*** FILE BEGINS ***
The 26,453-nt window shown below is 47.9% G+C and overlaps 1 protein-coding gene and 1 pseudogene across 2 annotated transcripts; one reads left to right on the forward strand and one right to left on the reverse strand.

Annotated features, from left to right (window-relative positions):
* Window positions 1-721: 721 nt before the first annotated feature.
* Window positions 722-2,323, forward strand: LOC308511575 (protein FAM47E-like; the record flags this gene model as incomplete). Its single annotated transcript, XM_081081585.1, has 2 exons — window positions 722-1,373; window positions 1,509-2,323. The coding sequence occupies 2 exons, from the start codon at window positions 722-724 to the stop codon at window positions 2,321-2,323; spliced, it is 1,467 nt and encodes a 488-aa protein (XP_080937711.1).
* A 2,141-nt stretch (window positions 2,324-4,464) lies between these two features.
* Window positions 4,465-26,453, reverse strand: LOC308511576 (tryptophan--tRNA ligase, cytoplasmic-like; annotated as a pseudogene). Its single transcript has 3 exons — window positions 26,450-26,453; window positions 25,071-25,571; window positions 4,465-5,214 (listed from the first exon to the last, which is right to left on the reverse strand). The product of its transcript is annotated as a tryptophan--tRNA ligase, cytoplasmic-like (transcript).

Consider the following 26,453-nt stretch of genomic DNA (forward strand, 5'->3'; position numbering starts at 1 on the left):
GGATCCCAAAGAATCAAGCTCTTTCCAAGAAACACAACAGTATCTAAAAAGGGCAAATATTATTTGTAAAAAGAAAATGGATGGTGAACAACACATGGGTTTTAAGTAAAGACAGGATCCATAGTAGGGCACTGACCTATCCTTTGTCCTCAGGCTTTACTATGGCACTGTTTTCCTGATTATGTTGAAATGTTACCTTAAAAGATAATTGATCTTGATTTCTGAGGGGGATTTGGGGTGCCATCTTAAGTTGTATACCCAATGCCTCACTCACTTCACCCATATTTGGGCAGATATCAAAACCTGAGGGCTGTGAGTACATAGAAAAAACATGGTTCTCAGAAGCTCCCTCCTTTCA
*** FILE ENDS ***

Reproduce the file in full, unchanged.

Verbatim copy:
The 26,453-nt window shown below is 47.9% G+C and overlaps 1 protein-coding gene and 1 pseudogene across 2 annotated transcripts; one reads left to right on the forward strand and one right to left on the reverse strand.

Annotated features, from left to right (window-relative positions):
* Window positions 1-721: 721 nt before the first annotated feature.
* Window positions 722-2,323, forward strand: LOC308511575 (protein FAM47E-like; the record flags this gene model as incomplete). Its single annotated transcript, XM_081081585.1, has 2 exons — window positions 722-1,373; window positions 1,509-2,323. The coding sequence occupies 2 exons, from the start codon at window positions 722-724 to the stop codon at window positions 2,321-2,323; spliced, it is 1,467 nt and encodes a 488-aa protein (XP_080937711.1).
* A 2,141-nt stretch (window positions 2,324-4,464) lies between these two features.
* Window positions 4,465-26,453, reverse strand: LOC308511576 (tryptophan--tRNA ligase, cytoplasmic-like; annotated as a pseudogene). Its single transcript has 3 exons — window positions 26,450-26,453; window positions 25,071-25,571; window positions 4,465-5,214 (listed from the first exon to the last, which is right to left on the reverse strand). The product of its transcript is annotated as a tryptophan--tRNA ligase, cytoplasmic-like (transcript).

Consider the following 26,453-nt stretch of genomic DNA (forward strand, 5'->3'; position numbering starts at 1 on the left):
GGATCCCAAAGAATCAAGCTCTTTCCAAGAAACACAACAGTATCTAAAAAGGGCAAATATTATTTGTAAAAAGAAAATGGATGGTGAACAACACATGGGTTTTAAGTAAAGACAGGATCCATAGTAGGGCACTGACCTATCCTTTGTCCTCAGGCTTTACTATGGCACTGTTTTCCTGATTATGTTGAAATGTTACCTTAAAAGATAATTGATCTTGATTTCTGAGGGGGATTTGGGGTGCCATCTTAAGTTGTATACCCAATGCCTCACTCACTTCACCCATATTTGGGCAGATATCAAAACCTGAGGGCTGTGAGTACATAGAAAAAACATGGTTCTCAGAAGCTCCCTCCTTTCA